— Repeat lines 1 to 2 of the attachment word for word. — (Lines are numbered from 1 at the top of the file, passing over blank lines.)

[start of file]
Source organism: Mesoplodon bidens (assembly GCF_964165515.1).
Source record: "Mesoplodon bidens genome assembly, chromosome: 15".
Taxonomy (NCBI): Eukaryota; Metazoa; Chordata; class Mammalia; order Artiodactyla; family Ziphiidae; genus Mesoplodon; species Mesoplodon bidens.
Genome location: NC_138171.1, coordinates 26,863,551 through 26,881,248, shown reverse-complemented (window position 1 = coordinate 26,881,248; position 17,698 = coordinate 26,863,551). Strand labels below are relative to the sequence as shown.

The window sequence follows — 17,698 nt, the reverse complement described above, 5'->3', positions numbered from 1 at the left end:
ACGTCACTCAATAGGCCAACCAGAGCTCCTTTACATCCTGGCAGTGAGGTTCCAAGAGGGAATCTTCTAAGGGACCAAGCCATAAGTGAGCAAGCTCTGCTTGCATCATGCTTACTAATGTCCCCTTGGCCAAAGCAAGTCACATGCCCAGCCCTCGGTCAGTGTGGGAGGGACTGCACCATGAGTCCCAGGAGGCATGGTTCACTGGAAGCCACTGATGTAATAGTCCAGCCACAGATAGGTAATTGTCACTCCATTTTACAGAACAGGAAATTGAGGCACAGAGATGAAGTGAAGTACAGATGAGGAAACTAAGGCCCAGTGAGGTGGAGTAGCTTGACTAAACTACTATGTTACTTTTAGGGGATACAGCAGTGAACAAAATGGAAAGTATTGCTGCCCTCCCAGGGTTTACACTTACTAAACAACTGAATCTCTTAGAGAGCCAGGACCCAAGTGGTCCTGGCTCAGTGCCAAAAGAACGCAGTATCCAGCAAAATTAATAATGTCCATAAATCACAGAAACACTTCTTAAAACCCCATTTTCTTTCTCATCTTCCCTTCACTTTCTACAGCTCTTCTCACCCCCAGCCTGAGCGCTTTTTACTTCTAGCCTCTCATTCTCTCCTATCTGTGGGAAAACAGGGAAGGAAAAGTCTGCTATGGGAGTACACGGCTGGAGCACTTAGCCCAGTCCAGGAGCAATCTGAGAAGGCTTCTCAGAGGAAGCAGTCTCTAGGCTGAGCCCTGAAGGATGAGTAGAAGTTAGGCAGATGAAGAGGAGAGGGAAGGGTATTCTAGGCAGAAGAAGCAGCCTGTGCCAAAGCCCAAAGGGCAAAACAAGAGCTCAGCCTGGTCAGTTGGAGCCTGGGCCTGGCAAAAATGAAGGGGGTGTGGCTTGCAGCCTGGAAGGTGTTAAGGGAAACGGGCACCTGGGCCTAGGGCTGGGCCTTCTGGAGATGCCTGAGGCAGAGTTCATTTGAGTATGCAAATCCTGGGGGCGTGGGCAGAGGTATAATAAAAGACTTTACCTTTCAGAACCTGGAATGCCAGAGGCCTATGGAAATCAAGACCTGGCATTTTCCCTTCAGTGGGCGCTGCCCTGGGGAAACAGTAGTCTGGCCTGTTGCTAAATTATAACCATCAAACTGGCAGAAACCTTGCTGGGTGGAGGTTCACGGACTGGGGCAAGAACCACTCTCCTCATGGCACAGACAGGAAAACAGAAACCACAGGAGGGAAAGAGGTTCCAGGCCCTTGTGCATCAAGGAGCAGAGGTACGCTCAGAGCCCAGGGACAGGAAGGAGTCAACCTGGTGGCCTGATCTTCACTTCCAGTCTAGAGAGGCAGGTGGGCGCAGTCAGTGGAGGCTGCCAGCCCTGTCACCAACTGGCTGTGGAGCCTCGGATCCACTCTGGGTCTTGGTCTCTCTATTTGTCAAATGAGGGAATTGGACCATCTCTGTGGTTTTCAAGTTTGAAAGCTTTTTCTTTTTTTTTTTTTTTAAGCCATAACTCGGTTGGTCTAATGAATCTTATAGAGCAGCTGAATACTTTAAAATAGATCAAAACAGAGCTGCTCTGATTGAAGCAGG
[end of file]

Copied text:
Source organism: Mesoplodon bidens (assembly GCF_964165515.1).
Source record: "Mesoplodon bidens genome assembly, chromosome: 15".